Of the two products, Designer is a tool that will work rather like Canva. In the longer term, it will move to become part of Microsoft’s Office package. That means technically you will have to pay for it. But it will still be as widely available as some of the world’s most commonly used software like Word and Excel. The other product, Image Creator, will be an extension for Microsoft’s Edge browser, and will be free forever.
Ingram Invests in eBook NFT Marketplace
Ingram has spent a lot of the last year or so consolidating its position in the distribution chain. More recently, it has started to look to new technology to expand its distribution networks. Last week, I reported that Ingram was a fulfilment partner for the AI-driven discovery app Tertullia.
Now Ingram has invested in the blockchain. Specifically, it has invested in Book.io, a marketplace for NFTs. Book.io mints limited editions of ebooks. It kicked off with versions of the Gutenberg Bible, but its doors are open to more regular titles. NFTs are usually “special editions” of a regular ebook. They offer more than just the text. In the case of Book.io’s offerings, this seems to mean special covers. Which is very reminiscent of the heady days of collectors' edition CDs.
As is the general case with NFTs, you can only buy an ebook from Book.io using cryptocurrency. In this case, that means Cardano, one of the many alternatives to Bitcoin and Ethereum that boast greener credentials than we have become accustomed to from cryptos. Of course, cryptocurrency's price is notoriously volatile. That means anyone buying these special editions as an investment is taking as much of a gamble on the future value of crypto as much as they are on the future value of art.Self-publishing News: Audible's Change to Returns Policy Not Enough for Rights Holders Click To Tweet
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Re Audible, I understood from a FB group that if the listener returns a credit-purchase audiobook within 7 days the author loses their royalty, but after that Audible takes the hit. Still not satisfactory (they should align with Amazon’s new policy on ebook returns imo) but less of a disaster for authors than your article suggests.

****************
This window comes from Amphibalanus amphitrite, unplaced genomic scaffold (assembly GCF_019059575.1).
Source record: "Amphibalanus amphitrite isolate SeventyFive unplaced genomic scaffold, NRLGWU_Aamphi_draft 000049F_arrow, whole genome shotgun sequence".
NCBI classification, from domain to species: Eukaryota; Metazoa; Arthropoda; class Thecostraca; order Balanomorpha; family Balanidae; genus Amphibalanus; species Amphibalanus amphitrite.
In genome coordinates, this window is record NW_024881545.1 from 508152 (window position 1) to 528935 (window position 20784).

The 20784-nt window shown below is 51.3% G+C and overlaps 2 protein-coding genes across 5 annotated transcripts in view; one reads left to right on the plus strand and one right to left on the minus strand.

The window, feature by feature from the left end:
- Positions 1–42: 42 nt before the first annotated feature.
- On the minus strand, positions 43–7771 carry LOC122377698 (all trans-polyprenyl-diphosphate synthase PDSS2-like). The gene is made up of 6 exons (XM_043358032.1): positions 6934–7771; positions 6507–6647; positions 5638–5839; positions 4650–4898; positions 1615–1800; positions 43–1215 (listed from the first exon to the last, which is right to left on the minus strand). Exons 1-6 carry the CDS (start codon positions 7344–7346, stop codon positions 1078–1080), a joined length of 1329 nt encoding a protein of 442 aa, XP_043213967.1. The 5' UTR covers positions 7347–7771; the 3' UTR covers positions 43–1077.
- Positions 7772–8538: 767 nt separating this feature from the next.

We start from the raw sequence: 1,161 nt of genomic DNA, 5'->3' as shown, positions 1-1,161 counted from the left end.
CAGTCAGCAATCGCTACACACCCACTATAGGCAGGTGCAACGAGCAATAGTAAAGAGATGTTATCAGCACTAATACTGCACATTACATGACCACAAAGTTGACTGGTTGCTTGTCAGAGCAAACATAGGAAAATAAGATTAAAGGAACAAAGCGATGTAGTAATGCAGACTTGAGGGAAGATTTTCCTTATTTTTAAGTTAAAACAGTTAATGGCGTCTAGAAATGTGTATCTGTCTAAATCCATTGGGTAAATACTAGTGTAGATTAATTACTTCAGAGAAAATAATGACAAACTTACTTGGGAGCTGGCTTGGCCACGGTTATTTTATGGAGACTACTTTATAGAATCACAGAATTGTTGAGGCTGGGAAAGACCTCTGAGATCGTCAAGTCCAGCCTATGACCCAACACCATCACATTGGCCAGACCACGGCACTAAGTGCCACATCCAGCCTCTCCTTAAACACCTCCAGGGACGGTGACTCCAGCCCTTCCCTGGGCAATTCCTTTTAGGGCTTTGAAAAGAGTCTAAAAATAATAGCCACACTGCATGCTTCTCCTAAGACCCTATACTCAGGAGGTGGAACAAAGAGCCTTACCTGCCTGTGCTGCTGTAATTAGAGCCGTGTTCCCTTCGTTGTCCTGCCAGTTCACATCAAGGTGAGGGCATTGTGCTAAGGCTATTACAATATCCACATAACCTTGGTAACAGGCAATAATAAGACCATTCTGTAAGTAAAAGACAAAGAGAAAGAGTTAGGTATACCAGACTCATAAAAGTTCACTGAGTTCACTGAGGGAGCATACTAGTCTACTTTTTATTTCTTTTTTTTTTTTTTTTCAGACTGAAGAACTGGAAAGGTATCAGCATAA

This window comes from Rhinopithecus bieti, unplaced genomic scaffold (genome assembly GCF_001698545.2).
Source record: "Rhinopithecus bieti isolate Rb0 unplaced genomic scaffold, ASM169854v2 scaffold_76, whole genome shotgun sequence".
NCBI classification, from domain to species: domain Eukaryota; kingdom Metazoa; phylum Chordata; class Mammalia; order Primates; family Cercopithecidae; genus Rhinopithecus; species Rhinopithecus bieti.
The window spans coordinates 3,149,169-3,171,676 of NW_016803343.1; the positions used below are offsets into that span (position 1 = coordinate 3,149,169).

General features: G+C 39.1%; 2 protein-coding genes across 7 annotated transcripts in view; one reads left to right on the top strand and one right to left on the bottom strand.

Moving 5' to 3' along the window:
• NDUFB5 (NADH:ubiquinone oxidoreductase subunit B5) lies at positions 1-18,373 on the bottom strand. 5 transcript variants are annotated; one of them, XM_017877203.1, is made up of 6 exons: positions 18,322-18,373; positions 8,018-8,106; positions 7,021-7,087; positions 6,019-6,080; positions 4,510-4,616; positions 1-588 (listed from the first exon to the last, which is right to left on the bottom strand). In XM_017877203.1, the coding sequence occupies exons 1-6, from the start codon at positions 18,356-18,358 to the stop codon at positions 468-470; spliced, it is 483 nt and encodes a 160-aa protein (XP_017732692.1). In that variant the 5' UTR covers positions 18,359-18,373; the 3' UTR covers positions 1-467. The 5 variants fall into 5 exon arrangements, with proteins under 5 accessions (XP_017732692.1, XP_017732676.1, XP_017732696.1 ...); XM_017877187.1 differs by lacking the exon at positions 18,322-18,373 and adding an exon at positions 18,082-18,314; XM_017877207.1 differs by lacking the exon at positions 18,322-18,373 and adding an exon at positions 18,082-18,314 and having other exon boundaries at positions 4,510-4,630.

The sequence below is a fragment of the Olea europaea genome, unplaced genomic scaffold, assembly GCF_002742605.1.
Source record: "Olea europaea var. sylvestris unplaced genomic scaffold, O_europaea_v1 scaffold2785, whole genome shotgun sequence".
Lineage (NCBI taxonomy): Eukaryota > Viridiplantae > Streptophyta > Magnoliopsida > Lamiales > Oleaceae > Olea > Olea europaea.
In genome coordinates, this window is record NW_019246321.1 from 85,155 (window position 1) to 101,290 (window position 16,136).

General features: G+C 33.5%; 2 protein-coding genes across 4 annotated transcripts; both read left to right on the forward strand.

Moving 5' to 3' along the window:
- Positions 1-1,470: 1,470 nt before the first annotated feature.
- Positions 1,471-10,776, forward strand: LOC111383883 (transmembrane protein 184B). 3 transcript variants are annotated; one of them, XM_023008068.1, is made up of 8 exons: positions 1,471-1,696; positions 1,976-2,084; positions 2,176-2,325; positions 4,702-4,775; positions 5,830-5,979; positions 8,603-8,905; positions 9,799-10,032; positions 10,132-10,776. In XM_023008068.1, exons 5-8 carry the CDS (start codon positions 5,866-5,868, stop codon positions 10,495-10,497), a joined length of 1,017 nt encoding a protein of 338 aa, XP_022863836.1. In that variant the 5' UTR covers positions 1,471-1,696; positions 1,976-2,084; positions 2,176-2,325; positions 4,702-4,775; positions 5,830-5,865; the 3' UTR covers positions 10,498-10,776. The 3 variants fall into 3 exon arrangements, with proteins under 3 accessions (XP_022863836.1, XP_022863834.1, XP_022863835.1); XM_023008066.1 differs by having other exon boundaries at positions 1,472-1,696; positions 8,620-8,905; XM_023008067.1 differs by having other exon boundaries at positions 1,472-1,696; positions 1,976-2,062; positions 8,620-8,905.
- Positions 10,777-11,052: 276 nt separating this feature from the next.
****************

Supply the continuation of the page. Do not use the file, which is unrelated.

I also read (and I wish I could remember who posted it!) that non-credit sales are actually quite a big proportion of overall sales, presumably because of a) Audible’s habit of offering listeners 3 credits for a low price and b) the offer to buy an audiobook for a low price when you buy the ebook, or even when you borrow the ebook on KU.
My feeling is that this is a desperate attempt to hold on to market share and/or a bid by Amazon to gather as much user data as possible prior to taking audio in-house.
Actually now I think of it, a) above doesn’t make much sense if those low-price credits are to be treated as credits by Audible, but I suspect they may not be. Worth looking into.
Thank you – I don’t think I’m trying to say it’s financially a disaster – rather that the credit/non-credit policies aren’t aligned and that the Audiblegate campaign is (I think rightly) not happy about this
Anyone ‘investing’ in NFTs now hasn’t been paying the slightest attention as the market collapses and should be rightly fired for incompetence.
I have to say I’m wincing rather a lot at the moment with the number of publishing big players who seem very pleased with themselves about getting involved with NFTs, seemingly with little if any understanding about what that means